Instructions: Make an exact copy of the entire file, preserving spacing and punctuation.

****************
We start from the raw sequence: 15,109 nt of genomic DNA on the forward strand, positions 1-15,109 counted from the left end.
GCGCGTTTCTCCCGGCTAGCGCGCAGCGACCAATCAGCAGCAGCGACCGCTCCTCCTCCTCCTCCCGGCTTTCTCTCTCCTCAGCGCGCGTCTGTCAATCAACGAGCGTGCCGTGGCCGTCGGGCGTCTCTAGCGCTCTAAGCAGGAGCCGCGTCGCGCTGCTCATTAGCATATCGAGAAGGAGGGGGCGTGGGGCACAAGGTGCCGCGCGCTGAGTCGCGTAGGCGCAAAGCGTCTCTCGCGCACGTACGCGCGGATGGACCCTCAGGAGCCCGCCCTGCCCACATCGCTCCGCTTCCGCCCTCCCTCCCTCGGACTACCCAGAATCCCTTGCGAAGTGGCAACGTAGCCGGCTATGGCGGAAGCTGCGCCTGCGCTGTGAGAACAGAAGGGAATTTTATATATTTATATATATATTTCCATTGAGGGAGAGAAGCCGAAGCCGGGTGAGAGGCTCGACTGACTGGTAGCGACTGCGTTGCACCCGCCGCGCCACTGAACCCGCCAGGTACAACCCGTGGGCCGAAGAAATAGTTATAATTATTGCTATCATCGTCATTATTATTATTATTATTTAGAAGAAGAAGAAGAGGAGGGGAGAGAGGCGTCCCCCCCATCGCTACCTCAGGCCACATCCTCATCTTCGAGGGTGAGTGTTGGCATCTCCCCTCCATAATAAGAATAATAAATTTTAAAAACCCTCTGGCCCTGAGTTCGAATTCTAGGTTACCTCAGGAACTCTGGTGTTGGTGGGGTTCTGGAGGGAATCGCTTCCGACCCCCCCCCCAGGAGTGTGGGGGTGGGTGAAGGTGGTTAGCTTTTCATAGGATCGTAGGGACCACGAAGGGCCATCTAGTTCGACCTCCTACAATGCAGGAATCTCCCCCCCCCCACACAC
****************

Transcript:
We start from the raw sequence: 15,109 nt of genomic DNA on the forward strand, positions 1-15,109 counted from the left end.
GCGCGTTTCTCCCGGCTAGCGCGCAGCGACCAATCAGCAGCAGCGACCGCTCCTCCTCCTCCTCCCGGCTTTCTCTCTCCTCAGCGCGCGTCTGTCAATCAACGAGCGTGCCGTGGCCGTCGGGCGTCTCTAGCGCTCTAAGCAGGAGCCGCGTCGCGCTGCTCATTAGCATATCGAGAAGGAGGGGGCGTGGGGCACAAGGTGCCGCGCGCTGAGTCGCGTAGGCGCAAAGCGTCTCTCGCGCACGTACGCGCGGATGGACCCTCAGGAGCCCGCCCTGCCCACATCGCTCCGCTTCCGCCCTCCCTCCCTCGGACTACCCAGAATCCCTTGCGAAGTGGCAACGTAGCCGGCTATGGCGGAAGCTGCGCCTGCGCTGTGAGAACAGAAGGGAATTTTATATATTTATATATATATTTCCATTGAGGGAGAGAAGCCGAAGCCGGGTGAGAGGCTCGACTGACTGGTAGCGACTGCGTTGCACCCGCCGCGCCACTGAACCCGCCAGGTACAACCCGTGGGCCGAAGAAATAGTTATAATTATTGCTATCATCGTCATTATTATTATTATTATTTAGAAGAAGAAGAAGAGGAGGGGAGAGAGGCGTCCCCCCCATCGCTACCTCAGGCCACATCCTCATCTTCGAGGGTGAGTGTTGGCATCTCCCCTCCATAATAAGAATAATAAATTTTAAAAACCCTCTGGCCCTGAGTTCGAATTCTAGGTTACCTCAGGAACTCTGGTGTTGGTGGGGTTCTGGAGGGAATCGCTTCCGACCCCCCCCCCAGGAGTGTGGGGGTGGGTGAAGGTGGTTAGCTTTTCATAGGATCGTAGGGACCACGAAGGGCCATCTAGTTCGACCTCCTACAATGCAGGAATCTCCCCCCCCCCACACAC